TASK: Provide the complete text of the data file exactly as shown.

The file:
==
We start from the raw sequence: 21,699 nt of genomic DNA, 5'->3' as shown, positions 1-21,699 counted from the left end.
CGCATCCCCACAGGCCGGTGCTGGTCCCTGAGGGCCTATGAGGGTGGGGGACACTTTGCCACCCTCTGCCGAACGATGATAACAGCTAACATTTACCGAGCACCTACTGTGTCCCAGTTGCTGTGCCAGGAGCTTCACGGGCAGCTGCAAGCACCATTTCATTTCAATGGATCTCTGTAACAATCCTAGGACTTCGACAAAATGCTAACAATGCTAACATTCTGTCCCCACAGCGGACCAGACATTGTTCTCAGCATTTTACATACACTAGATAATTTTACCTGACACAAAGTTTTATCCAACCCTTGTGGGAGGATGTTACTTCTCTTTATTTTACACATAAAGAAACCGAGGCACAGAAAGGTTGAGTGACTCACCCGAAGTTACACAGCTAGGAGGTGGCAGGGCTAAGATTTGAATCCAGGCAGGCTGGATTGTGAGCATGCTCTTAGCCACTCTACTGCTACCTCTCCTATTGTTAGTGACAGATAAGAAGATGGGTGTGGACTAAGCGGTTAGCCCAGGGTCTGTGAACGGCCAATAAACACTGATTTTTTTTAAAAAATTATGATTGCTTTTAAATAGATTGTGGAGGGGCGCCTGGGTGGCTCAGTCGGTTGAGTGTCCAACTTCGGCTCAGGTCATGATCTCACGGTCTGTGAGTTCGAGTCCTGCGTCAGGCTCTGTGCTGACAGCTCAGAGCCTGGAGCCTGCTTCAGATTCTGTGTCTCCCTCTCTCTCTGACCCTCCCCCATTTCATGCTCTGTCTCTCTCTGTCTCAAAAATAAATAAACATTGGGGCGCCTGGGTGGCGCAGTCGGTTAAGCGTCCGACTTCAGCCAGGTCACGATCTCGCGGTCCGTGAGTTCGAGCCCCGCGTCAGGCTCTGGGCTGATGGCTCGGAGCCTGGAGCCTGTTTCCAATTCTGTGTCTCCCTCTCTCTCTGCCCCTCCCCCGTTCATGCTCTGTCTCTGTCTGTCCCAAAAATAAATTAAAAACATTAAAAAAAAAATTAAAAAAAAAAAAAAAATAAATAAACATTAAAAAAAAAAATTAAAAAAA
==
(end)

We start from the raw sequence: 21,699 nt of genomic DNA, 5'->3' as shown, positions 1-21,699 counted from the left end.
CGCATCCCCACAGGCCGGTGCTGGTCCCTGAGGGCCTATGAGGGTGGGGGACACTTTGCCACCCTCTGCCGAACGATGATAACAGCTAACATTTACCGAGCACCTACTGTGTCCCAGTTGCTGTGCCAGGAGCTTCACGGGCAGCTGCAAGCACCATTTCATTTCAATGGATCTCTGTAACAATCCTAGGACTTCGACAAAATGCTAACAATGCTAACATTCTGTCCCCACAGCGGACCAGACATTGTTCTCAGCATTTTACATACACTAGATAATTTTACCTGACACAAAGTTTTATCCAACCCTTGTGGGAGGATGTTACTTCTCTTTATTTTACACATAAAGAAACCGAGGCACAGAAAGGTTGAGTGACTCACCCGAAGTTACACAGCTAGGAGGTGGCAGGGCTAAGATTTGAATCCAGGCAGGCTGGATTGTGAGCATGCTCTTAGCCACTCTACTGCTACCTCTCCTATTGTTAGTGACAGATAAGAAGATGGGTGTGGACTAAGCGGTTAGCCCAGGGTCTGTGAACGGCCAATAAACACTGATTTTTTTTAAAAAATTATGATTGCTTTTAAATAGATTGTGGAGGGGCGCCTGGGTGGCTCAGTCGGTTGAGTGTCCAACTTCGGCTCAGGTCATGATCTCACGGTCTGTGAGTTCGAGTCCTGCGTCAGGCTCTGTGCTGACAGCTCAGAGCCTGGAGCCTGCTTCAGATTCTGTGTCTCCCTCTCTCTCTGACCCTCCCCCATTTCATGCTCTGTCTCTCTCTGTCTCAAAAATAAATAAACATTGGGGCGCCTGGGTGGCGCAGTCGGTTAAGCGTCCGACTTCAGCCAGGTCACGATCTCGCGGTCCGTGAGTTCGAGCCCCGCGTCAGGCTCTGGGCTGATGGCTCGGAGCCTGGAGCCTGTTTCCAATTCTGTGTCTCCCTCTCTCTCTGCCCCTCCCCCGTTCATGCTCTGTCTCTGTCTGTCCCAAAAATAAATTAAAAACATTAAAAAAAAAATTAAAAAAAAAAAAAAAATAAATAAACATTAAAAAAAAAAATTAAAAAAA